"God willing, I will be attending the gatherings in our area for as long as they have them," he said.
Florida Baptist State Convention President Tim Maynard, pastor of Fruit Cove Baptist Church in St. Johns, said concerted prayer efforts are "imperative" for Florida Baptists.
"No great movement of God biblically or historically began without God's people prostrate before Him in prayer," Maynard said. "I pray for Florida Baptists that these meetings will be seen as the birthplace of awakening and true revival in our state."
John Green concurred, "We must seek God and cry out to Him more, to call on Him to awaken His church and to save the lost. My hope is that this wouldn't be a one-time emphasis across our state, but that it would be the beginning of a movement of God."
This article appeared in the Florida Baptist Witness (gofbw.com), newsjournal of the Florida Baptist Convention. Barbara Denman is director of communications for the Florida Baptist Convention.
La. pastors gather for day
of prayer, reflection
By Brian Blackwell
LAFAYETTE, La. (Baptist Message) -- If revival is to come, it must start with God's people humbling themselves and praying for repentance, one Louisiana Baptist pastor said at a recent prayer gathering.
"No revival has taken place apart from prayer," Philip Robertson prayed. "I want to see our nation experience a mighty move of God.
"Maybe, just maybe, God is getting ready to send the breeze but maybe he's waiting because he sees our sails aren't raised," continued Robertson, who serves as pastor of Philadelphia Baptist in Deville. "Let's say 'God bring me to the place where I can set my sails so when the winds of revival come, I'll be ready."
The called day of prayer at First Baptist Lafayette drew 77 pastors and other Louisiana Baptists from throughout the state. Throughout the day those in attendance worshiped through a few songs and enjoyed fellowship but primarily prayed individually, with one another in pairs, around tables and out loud with the entire group in attendance.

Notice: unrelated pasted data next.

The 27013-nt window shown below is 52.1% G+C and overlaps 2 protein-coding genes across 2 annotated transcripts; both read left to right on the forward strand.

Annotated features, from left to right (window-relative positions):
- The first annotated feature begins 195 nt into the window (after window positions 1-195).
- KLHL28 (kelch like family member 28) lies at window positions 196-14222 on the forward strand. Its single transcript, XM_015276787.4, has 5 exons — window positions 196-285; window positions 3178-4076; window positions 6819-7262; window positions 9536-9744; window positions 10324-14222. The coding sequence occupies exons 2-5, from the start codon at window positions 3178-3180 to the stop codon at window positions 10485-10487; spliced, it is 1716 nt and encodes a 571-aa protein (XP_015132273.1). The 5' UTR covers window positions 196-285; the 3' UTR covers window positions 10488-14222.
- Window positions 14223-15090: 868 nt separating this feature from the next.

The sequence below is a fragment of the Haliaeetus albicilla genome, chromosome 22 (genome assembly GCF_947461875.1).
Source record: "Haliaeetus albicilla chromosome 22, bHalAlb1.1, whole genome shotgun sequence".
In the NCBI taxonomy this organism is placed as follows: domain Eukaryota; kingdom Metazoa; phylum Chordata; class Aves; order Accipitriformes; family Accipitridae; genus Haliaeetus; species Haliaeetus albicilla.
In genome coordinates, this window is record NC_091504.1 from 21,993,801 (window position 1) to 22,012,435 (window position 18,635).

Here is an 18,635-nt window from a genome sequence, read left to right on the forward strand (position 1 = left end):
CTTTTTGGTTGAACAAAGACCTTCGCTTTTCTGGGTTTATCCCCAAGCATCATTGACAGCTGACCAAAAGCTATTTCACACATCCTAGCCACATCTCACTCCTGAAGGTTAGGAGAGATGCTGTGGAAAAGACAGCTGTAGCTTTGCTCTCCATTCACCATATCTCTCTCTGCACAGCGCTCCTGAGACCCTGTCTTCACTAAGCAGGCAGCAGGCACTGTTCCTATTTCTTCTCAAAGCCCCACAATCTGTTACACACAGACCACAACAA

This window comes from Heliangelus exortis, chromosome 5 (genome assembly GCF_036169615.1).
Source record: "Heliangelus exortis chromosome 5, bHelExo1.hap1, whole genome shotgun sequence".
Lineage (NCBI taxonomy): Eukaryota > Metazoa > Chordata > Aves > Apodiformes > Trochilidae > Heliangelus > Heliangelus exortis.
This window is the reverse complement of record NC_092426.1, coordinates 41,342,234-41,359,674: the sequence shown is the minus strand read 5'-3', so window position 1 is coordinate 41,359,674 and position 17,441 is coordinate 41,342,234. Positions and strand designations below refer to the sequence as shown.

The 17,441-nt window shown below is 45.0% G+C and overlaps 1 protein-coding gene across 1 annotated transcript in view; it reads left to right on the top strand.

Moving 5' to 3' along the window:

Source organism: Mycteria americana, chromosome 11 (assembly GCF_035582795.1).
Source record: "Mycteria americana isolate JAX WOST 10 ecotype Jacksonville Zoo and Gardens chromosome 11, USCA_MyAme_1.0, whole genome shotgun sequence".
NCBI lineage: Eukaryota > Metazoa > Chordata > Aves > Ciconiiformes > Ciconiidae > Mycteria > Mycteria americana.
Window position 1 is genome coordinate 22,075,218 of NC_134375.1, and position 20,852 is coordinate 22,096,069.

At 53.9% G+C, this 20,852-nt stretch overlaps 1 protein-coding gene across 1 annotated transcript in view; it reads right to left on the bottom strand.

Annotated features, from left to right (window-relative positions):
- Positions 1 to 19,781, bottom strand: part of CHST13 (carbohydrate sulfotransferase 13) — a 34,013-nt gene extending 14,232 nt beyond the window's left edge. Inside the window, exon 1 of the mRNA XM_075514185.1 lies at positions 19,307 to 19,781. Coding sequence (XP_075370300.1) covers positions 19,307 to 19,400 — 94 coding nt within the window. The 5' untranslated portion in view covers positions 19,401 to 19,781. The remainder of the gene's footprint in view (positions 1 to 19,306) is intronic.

Prayers included repentance, the President's 2020 Commission, Louisiana College, New Orleans Baptist Theological Seminary and other college students in the state, needs of the churches and revival.
Steve Horn, pastor of First Lafayette and president of the Louisiana Baptist Convention, asked the pastors if they had any sin that they were hiding in their hearts and led a prayer of repentance.
"Our prayer here together is we would begin to make our prayer even now that oh God do not let this end here but that we would begin to sense that this is just the beginning," Horn prayed.
Stewart Holloway, pastor of First Baptist Pineville, was one of nine pastors to lead one of the themes of the prayer event.
"The time spent praying with fellow pastors was invigorating," Holloway said. "Few meetings have felt as beneficial and kingdom-focused as this day of prayer. I am hopeful we will have regional pastor prayer gatherings begin as a result of this meeting."
Holloway was one of a few Louisiana Baptist pastors who attended a prayer gathering last fall in Dallas, which was the genesis of the prayer event in Lafayette. The Call to Pray for Revival and Awakening on Sept. 30-Oct. 1 drew more than 175 pastors from 27 states to a gathering at a hotel near the Dallas-Fort Worth International Airport. Southern Baptist Convention President Ronnie Floyd, who also serves as senior pastor of Cross Church in northwest Arkansas, organized the gathering.
At the event, pastors focused on personal revival and for revival in their church and nation.
Horn said that after the meeting he discussed the possibility of bringing a similar event for Louisiana Baptist pastors to the state.
"Steve patterned our gathering much after that event," Holloway said. "Some of the same themes were used -– repentance, needs of pastors and churches, prayer specifically for awakening. Steve felt there was a need to pray for LC and NOBTS to make the day more specifically about Louisiana. I thought that was a great idea."
Jack Gandy, pastor of Johnson Bayou Baptist Church in Cameron, was among the 77 pastors who attended the event. He came away inspired and upbeat.
"If revival is going to become reality, the burden for it must be deeply ingrained in the heart of leadership," he said. "Yesterday I think we got a taste of that."
Chad Gilbert, pastor of Edgewater Baptist in New Orleans, said he came away renewed and exhausted. He envisions other prayer events to follow around the state.
"Crying out for the Lord with brothers from across the state is an experience unlike any other," he said. "Crying out for the Lord with brothers from across the state for 5 hours is like ascending a mountain with a team -- it is difficult, but each man motivates perseverance in the next. I am committed to seeing this take shape as a movement, not just a one-time moment."
Mike Walker, pastor of the Bayou Church in Lafayette, felt a sense of unity within the room of those in attendance.
"We came to a prayer meeting with no agendas other than to seek God's face and to pray," Walker said. "We experienced a fresh spirit of unity and focus."